Unique Finish - 1983 Philadelphia Mint Souvenir Set

Discussion in 'US Coins Forum' started by Pawstruck, Jan 28, 2021.

  1. Tamaracian

    Tamaracian Member

    As you may already know, this Souvenir Set (as-well-as the 1982 P&D and 1983 D Sets) in the Mint packaging is very scarce (original mintage about 15,000 Sets and only available from the Mint's Gift Shop) and was therefore worthy enough to be listed in the Red Book since the 2017 edition. The better quality finish is probably due to use of a fresh Working Die and the first strikings from that Die for each denomination, with ejection from the press into a smaller vessel (to minimize bag marks) rather than the larger Bin that is used for gathering the high-speed production for business strikes.
     
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  3. cladking

    cladking Coin Collector

    The quarter is very nice. I think 66 is a shoe-in and 66+ quite likely. It has a shot at 67 but it's hard to say from a picture. There's enough chatter that I would expect 66+.

    FB is really tough on this date dimes. But these are valuable in much lower grade than yours if it is.

    I've seen some really top notch '83-P souvenir sets but none with multiple winners. I've even seen sets with almost all the coins gemmy. Let me say it this way; there are better sets than yours overall but this one might have more total value and rarity.
     
    Pickin and Grinin likes this.
  4. Pawstruck

    Pawstruck CoinTalk Survivor

    Thanks so much, Thomas--yes, it does look like a full torch and is a very clean coin--so is the 25C--the black lines in the photo are on the cellophane.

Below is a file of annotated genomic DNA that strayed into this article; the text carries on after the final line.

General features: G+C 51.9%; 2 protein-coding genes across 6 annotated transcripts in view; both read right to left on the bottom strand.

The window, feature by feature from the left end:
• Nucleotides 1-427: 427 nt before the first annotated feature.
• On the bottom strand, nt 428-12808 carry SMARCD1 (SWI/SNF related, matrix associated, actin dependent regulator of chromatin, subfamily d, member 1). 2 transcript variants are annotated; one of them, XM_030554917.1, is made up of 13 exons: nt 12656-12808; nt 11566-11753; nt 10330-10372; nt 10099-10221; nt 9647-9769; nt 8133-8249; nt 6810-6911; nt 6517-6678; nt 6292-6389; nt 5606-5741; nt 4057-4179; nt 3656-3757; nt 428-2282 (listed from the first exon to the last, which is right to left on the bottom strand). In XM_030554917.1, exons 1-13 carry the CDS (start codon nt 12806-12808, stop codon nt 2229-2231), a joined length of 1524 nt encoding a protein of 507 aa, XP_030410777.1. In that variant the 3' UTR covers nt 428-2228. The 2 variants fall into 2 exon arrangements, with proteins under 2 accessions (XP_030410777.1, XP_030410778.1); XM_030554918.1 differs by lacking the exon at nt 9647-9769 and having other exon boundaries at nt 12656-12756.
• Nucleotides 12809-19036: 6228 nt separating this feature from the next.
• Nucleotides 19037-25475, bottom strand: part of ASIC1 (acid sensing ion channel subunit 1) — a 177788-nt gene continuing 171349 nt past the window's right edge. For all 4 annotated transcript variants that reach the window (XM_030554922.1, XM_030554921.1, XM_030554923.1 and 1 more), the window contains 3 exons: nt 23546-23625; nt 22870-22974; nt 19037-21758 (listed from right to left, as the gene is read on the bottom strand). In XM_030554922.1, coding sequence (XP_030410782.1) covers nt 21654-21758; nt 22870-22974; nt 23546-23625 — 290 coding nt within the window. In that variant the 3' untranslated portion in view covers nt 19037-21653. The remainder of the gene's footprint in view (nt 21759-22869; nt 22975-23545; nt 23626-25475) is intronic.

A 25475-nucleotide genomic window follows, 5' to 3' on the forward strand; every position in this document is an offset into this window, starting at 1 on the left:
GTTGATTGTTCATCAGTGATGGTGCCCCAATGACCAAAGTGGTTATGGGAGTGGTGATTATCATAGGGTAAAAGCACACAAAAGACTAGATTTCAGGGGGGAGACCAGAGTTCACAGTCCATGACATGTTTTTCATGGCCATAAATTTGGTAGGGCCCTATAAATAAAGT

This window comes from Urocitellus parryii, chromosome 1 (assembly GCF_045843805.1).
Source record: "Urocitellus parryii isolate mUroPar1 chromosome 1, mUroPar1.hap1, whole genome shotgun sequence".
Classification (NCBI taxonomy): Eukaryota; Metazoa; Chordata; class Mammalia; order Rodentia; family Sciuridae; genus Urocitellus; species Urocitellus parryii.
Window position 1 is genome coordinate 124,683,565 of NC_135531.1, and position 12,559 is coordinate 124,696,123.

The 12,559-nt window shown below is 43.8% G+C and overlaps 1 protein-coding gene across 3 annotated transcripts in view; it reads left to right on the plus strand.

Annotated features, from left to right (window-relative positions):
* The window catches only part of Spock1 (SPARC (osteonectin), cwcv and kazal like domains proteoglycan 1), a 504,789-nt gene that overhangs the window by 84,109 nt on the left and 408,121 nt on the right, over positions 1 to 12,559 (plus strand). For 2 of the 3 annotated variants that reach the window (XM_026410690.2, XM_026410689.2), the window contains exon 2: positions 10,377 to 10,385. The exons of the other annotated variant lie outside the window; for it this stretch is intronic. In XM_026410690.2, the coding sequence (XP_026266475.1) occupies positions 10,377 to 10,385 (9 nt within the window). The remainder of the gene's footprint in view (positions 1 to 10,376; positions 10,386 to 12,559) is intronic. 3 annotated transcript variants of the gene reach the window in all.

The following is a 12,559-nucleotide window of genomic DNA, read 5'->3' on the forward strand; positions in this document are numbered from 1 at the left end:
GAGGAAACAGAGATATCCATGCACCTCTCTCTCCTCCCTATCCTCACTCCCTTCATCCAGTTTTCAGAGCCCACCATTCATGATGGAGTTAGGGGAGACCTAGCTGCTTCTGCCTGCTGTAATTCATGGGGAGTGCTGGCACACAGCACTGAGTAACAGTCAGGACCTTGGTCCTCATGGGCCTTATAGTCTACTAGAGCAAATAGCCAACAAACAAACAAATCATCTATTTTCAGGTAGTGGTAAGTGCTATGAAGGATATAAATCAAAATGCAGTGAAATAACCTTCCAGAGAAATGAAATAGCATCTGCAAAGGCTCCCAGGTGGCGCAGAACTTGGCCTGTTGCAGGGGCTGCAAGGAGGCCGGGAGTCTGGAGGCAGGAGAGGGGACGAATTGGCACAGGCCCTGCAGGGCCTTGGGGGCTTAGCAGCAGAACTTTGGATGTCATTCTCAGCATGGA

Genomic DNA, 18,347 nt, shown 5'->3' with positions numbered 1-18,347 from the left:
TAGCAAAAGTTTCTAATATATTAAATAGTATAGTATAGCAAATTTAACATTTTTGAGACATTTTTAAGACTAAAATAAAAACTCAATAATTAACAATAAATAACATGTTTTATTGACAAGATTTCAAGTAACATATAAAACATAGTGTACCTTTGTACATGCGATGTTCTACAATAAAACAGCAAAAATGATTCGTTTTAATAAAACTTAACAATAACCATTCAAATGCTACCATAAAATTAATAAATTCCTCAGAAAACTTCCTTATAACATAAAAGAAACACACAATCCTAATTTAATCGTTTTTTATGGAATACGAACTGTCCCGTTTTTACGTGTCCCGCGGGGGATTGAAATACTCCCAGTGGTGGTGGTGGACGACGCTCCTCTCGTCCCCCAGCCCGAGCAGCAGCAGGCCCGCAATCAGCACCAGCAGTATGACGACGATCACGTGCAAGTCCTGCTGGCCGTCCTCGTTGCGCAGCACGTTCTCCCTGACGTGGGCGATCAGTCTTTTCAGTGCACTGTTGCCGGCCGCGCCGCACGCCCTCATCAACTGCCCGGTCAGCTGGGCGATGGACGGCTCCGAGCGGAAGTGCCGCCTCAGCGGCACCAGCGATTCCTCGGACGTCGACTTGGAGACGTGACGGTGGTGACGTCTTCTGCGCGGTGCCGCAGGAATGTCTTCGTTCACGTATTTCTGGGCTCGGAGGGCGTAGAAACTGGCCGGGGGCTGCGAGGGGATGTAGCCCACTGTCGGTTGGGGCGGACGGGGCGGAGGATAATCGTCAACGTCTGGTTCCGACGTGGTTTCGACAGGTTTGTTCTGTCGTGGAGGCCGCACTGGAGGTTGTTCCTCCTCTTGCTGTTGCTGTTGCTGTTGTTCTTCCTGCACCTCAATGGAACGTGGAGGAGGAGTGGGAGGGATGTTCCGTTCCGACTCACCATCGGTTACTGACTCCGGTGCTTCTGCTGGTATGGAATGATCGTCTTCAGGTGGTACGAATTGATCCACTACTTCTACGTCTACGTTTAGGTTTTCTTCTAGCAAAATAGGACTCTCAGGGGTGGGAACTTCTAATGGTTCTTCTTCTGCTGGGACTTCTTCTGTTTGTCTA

5. Pawstruck

    Pawstruck CoinTalk Survivor

    Tamaracian--Always love hearing mint details...thanks very much. I knew these sets were rare but didn't realize they were in the Red Book.
     
  6. john65999

    john65999 Well-Known Member

  7. GDJMSP

    GDJMSP Numismatist Moderator

    The coins in the annual Mint Sets, including all the Souvenir Sets from every year, were taken from regular business strike runs every year until about the late 1990's. If memory serves it was 1998 before the mint ever made a separate run of coins for the annual Mint Sets. Since then, there has always been a separate run for those coins. But before that, there never was.

    So if any set is particularly nice, it's nothing more than a matter of chance.
     
  8. Conder101

    Conder101 Numismatist

    It is the WHOLE 1983 Philadelphia Souvenir Set, the Philadelphia and Denver sets were separate sets were not in the same envelope and were not sold together.
     
    Inspector43 likes this.
  9. Pawstruck

    Pawstruck CoinTalk Survivor

    Thanks John65999, GDJMSP and Condor101...
     
  10. cladking

    cladking Coin Collector

    Anyone collecting these mint sets knows this isn't true.

    Since 1965 the exact methods to make these sets and coins has changed again and again but a few things have remained constant. The coins are made by new dies at lower speed and higher pressure. And they are washed and dried.

    This hardly assures every coin is a Gem but finding Gems in mint sets is like shooting fish in a barrel compared to looking for them in boxes or bags.